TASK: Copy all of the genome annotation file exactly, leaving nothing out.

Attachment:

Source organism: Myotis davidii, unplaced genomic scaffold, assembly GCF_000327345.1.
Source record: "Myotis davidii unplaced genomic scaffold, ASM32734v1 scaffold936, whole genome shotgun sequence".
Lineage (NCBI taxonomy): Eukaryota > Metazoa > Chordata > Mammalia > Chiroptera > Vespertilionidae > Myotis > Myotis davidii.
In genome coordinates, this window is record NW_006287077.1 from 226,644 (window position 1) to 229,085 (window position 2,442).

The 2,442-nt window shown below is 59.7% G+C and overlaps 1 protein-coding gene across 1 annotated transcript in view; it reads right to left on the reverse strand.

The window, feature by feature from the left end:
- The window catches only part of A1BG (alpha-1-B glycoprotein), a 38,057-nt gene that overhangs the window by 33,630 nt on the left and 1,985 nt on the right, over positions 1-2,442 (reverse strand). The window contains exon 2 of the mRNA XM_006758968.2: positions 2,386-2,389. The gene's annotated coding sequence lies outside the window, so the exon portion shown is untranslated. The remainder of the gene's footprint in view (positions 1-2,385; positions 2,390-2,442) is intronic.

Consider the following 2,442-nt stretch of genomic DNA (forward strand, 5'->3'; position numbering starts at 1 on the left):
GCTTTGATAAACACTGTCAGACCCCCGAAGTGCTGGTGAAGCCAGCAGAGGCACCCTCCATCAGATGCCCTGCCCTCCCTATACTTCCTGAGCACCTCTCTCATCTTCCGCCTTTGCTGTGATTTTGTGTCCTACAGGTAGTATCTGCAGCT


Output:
Source organism: Myotis davidii, unplaced genomic scaffold, assembly GCF_000327345.1.
Source record: "Myotis davidii unplaced genomic scaffold, ASM32734v1 scaffold936, whole genome shotgun sequence".
Lineage (NCBI taxonomy): Eukaryota > Metazoa > Chordata > Mammalia > Chiroptera > Vespertilionidae > Myotis > Myotis davidii.
In genome coordinates, this window is record NW_006287077.1 from 226,644 (window position 1) to 229,085 (window position 2,442).

The 2,442-nt window shown below is 59.7% G+C and overlaps 1 protein-coding gene across 1 annotated transcript in view; it reads right to left on the reverse strand.

The window, feature by feature from the left end:
- The window catches only part of A1BG (alpha-1-B glycoprotein), a 38,057-nt gene that overhangs the window by 33,630 nt on the left and 1,985 nt on the right, over positions 1-2,442 (reverse strand). The window contains exon 2 of the mRNA XM_006758968.2: positions 2,386-2,389. The gene's annotated coding sequence lies outside the window, so the exon portion shown is untranslated. The remainder of the gene's footprint in view (positions 1-2,385; positions 2,390-2,442) is intronic.

Consider the following 2,442-nt stretch of genomic DNA (forward strand, 5'->3'; position numbering starts at 1 on the left):
GCTTTGATAAACACTGTCAGACCCCCGAAGTGCTGGTGAAGCCAGCAGAGGCACCCTCCATCAGATGCCCTGCCCTCCCTATACTTCCTGAGCACCTCTCTCATCTTCCGCCTTTGCTGTGATTTTGTGTCCTACAGGTAGTATCTGCAGCT